I hate sports. And I’m not talking your run-of-the-mill “football is too violent” or “I just don’t get baseball” hate.
I’m talking terror-inducing phobia.
I was a puffy, overly serious kid and sports were a daily reminder that I sucked. I got hit in the face with basketballs (how is it possible for one kid to get hit in the face with a basketball so many times?) and faked a stomachache every “soak ‘em Friday.” Team captains groaned in frustration when they were forced to choose me for anything.
One time in middle school I accidentally caught an interception during touch football and I was so happy I started crying.
I didn’t get on the bandwagon when hipsters started ironically playing kickball. My friends once got me all the way to the tryouts, but I never left my car I was so paralyzed by humiliating memories. That was like two years ago.
I don’t even like soccer – a game known (at least in Seattle) to attract overly serious people that hate sports. I’ve been criticized for this, especially as someone who has traveled and worked in some soccer-loving regions of the world.
“How can you hate the ‘world’s game’?” someone recently asked “Aren’t you all about ‘global connections’ and stuff.” But to me, it was just another sport full of preening jocks and fan boys – with the added repellence that it seems a little bit snotty.
I have long suspected that I was in the wrong about soccer, but couldn’t work up the interest to correct my misimpression. That is until I found out that an El Clásico (a match between Real Madrid and FC Barcelona—two of the most beloved teams in the world) was playing at Cafe Presse on Capitol Hill last Saturday. And while I dislike most “snotty” things (see comment above) I love French food, so I figured this was my chance.
“People will be watching that game around the world,” said Laurent Dubois, author of “Soccer Empire,” editor of Soccer Politics and professor at Duke University as he prepared me for the enormity of the experience. “You’re watching that game with people in Haiti.”
As I walked into the sun-flooded café on Saturday, Dubois’ words came back to me. Spanish, Italian and Arabic were just the languages I could recognize among the diverse and international crowd.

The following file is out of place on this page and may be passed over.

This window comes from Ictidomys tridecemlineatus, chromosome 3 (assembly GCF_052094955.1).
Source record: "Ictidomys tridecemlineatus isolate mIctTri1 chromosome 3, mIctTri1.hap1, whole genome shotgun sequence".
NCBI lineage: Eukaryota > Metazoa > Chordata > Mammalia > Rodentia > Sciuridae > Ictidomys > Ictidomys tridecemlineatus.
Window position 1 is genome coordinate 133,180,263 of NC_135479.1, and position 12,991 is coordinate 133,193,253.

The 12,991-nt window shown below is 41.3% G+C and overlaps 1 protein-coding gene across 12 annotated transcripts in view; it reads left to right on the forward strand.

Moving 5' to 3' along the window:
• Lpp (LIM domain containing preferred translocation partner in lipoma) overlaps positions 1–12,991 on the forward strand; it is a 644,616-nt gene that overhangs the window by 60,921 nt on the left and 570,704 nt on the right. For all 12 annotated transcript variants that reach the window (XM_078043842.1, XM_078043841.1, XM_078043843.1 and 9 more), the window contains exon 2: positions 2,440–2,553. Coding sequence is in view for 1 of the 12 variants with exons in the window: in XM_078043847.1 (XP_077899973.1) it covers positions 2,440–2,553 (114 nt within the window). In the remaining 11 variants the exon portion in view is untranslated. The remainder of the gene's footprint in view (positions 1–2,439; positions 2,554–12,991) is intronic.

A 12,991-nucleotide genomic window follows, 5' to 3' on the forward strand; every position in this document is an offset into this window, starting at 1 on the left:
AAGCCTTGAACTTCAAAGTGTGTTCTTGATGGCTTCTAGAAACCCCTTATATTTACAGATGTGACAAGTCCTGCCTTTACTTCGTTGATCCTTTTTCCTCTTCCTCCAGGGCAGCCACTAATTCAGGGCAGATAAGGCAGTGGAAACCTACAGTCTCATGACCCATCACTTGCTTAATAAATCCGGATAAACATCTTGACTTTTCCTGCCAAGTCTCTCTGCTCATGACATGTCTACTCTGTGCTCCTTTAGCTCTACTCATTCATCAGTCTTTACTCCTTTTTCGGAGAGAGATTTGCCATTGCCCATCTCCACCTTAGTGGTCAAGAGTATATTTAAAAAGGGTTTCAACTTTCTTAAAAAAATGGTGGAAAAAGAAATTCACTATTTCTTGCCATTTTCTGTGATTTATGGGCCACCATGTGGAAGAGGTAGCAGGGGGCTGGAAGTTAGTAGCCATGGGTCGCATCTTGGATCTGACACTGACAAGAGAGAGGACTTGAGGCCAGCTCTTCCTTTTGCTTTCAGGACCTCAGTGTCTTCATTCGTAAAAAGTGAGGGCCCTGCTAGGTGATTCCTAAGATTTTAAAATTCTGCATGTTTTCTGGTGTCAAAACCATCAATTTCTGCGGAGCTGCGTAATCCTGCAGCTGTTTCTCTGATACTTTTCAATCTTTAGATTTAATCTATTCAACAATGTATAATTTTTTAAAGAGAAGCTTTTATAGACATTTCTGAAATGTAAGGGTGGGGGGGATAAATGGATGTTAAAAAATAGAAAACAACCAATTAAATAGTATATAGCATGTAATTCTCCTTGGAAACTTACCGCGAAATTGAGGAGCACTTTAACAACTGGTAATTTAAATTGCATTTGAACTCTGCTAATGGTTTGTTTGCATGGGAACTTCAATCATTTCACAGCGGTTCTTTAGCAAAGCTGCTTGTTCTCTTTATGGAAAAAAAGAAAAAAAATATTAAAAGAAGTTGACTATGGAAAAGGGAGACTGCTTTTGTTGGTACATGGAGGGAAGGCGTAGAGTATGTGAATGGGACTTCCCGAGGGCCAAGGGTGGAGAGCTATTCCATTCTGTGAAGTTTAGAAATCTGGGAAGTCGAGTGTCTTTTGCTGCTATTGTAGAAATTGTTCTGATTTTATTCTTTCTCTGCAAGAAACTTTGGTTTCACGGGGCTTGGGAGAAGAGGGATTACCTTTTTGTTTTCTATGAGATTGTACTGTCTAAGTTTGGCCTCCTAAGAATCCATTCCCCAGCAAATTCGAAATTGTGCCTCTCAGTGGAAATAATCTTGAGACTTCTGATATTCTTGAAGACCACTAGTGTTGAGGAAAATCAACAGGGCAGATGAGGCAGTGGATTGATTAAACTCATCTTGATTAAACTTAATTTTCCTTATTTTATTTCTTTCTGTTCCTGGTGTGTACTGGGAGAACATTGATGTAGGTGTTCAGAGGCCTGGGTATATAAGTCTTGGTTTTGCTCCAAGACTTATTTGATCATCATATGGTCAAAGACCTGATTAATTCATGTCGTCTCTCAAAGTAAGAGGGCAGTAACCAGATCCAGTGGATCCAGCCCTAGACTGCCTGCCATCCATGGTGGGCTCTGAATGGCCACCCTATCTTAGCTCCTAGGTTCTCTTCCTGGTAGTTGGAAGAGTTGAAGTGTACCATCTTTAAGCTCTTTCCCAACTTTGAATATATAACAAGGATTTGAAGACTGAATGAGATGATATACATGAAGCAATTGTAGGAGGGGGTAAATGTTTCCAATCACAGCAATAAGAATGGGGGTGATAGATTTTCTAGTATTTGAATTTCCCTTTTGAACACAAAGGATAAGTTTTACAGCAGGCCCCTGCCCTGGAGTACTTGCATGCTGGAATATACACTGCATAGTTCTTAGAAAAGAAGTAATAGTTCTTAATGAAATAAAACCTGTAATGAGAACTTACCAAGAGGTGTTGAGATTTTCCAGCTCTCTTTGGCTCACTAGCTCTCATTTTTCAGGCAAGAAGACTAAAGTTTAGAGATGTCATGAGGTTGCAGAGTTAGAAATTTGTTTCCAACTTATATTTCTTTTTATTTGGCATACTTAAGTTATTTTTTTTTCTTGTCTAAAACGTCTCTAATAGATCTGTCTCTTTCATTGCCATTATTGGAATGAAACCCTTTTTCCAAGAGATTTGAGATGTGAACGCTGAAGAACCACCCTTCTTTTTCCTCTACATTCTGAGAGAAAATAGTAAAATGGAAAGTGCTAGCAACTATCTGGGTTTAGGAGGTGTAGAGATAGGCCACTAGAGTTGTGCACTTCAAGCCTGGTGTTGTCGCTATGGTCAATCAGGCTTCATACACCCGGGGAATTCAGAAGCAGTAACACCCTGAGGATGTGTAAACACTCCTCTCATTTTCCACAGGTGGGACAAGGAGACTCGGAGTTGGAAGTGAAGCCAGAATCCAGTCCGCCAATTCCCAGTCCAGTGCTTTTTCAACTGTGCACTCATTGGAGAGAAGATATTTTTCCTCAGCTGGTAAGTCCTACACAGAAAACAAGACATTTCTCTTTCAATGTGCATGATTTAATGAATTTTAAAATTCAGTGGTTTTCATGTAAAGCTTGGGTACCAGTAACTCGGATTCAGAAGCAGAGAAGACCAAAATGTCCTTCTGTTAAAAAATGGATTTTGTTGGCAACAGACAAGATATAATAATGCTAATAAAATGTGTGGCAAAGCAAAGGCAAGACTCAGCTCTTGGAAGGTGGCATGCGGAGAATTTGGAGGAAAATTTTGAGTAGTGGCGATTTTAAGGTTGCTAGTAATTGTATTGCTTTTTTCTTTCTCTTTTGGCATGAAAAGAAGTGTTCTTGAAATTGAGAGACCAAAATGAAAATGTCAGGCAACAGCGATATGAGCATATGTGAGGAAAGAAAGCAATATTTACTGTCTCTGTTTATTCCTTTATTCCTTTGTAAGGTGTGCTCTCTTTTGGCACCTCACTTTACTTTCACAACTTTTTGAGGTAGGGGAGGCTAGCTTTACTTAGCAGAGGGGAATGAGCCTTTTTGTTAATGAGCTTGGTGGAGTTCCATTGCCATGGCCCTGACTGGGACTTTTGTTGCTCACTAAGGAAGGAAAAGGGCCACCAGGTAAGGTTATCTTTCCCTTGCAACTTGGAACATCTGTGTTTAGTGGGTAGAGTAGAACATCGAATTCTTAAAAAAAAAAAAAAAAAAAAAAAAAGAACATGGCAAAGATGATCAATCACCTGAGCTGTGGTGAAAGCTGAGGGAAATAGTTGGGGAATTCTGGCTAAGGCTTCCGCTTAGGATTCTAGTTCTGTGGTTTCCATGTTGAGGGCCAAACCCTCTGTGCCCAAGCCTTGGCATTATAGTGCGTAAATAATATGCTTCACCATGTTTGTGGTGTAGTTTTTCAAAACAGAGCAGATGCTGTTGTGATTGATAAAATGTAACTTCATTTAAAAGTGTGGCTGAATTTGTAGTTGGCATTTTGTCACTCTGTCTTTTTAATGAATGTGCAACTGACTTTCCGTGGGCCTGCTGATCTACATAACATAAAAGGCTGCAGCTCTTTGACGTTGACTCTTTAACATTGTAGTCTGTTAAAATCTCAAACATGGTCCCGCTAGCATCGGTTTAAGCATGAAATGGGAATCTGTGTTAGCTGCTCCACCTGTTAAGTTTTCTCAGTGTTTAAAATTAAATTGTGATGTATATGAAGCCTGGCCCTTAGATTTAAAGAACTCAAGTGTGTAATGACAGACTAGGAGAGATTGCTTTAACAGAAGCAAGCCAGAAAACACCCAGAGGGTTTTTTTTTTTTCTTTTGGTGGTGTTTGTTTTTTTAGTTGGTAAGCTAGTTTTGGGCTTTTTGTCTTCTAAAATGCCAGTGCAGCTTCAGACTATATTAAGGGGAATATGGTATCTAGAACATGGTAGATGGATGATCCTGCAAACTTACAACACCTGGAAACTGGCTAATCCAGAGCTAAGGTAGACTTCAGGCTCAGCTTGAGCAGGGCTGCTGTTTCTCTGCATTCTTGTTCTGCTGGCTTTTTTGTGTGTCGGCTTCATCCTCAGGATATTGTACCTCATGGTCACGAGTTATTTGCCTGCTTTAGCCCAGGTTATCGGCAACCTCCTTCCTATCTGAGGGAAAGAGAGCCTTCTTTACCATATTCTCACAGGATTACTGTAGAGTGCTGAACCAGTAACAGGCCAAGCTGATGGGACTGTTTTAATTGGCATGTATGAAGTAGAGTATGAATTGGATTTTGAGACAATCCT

Squished between a table of Real Madrid fans from Spain and my Barcelona-loving friend Cat I had a moment of panic. Soccer games are 90 minutes long and I didn’t understand anything that was happening on the fuzzy green rectangle dotted with tiny running bodies.
Dubois encouraged me to ignore the rules of the game my first time around – to try and appreciate the aesthetics and theater of the game first.
“A soccer match will include great athleticism and technique but also gestures that are beautiful but not necessarily productive,” he said.
Cat agreed with Dubois and tutored me in the finer points of tiki-taka (the subtle art of ball passing down the field), diving (the hilarious art of pretending that you’ve been gravely injured) and the types of underwear worn by Barcelona players.
My sports-hating and overly serious self dug the international scene and emphasis on theater over scoring (and my puffy self loved the brioche with rhubarb jam). But I wasn’t a total convert until I set eyes on Lionel Andrés Messi or “Messi” of Barcelona.
With his goofy smile, slightly crooked eyes and a 5’7” frame, Messi is the opposite of preening jock. Despite his physique and demeanor Messi – who Cat informs me was diagnosed with a growth hormone deficiency as a kid and who Laurent aptly describes “as looking pretty much like an accountant,” – is considered one of the greatest athletes in the world.
“Democracy in body type and size is a lot of what makes soccer relatable,” says Laurent. “You don’t have to be tall or buff – some of the greatest soccer players have weird gaits and walk strange, it allows them to confuse other players.”
With that I was sold, convinced that soccer is what it claims to be – a sport for the masses. Here’s a game that can be played by kids with no sports equipment beyond a coconut husk (or a tight bundle of plastic bags lashed together with string, as I once saw in Ethiopia). A game that brings hipsters and new immigrants together over daytime beers on a Saturday. A game that has room for the scrappy and the physically imperfect.
Dubois says that the Pacific Northwest is becoming known as the “heartland” of American soccer. He links this enthusiasm to our growing international community and our global orientation (ports, business, immigration, etc.), but also to a deep-seated feeling that Northwesterners are “outsiders” to American culture.
My hatred of sports has always been rooted in rejection: you don’t want me? Fine, I hate you too.
But Messi was a funny-looking kid. And squinting into the one childhood snapshot of Messi that I could find, I saw a little bit of myself (those teeth! that bowl cut!). So maybe soccer does have room for me?
Where to watch Soccer in Seattle:
Auto Battery on Capitol Hill regularly shows games and gets a great turnout for Sounders games.
The George & Dragon is a classic British soccer pub in Fremont.
The Station on Beacon Hill airs European and Latin-american games (and you might even get the owner to translate the Spanish-language announcers for you).
St. Andrew’s Bar and Grill on Aurora near Greenlake serves up weekly matches with a side of scotch and haggis
Fado’s Irish Pub on 1st Avenue downwton shows several matches a week.
And my personal favorite Café Presse on Capitol Hill.
Chime in if we missed any!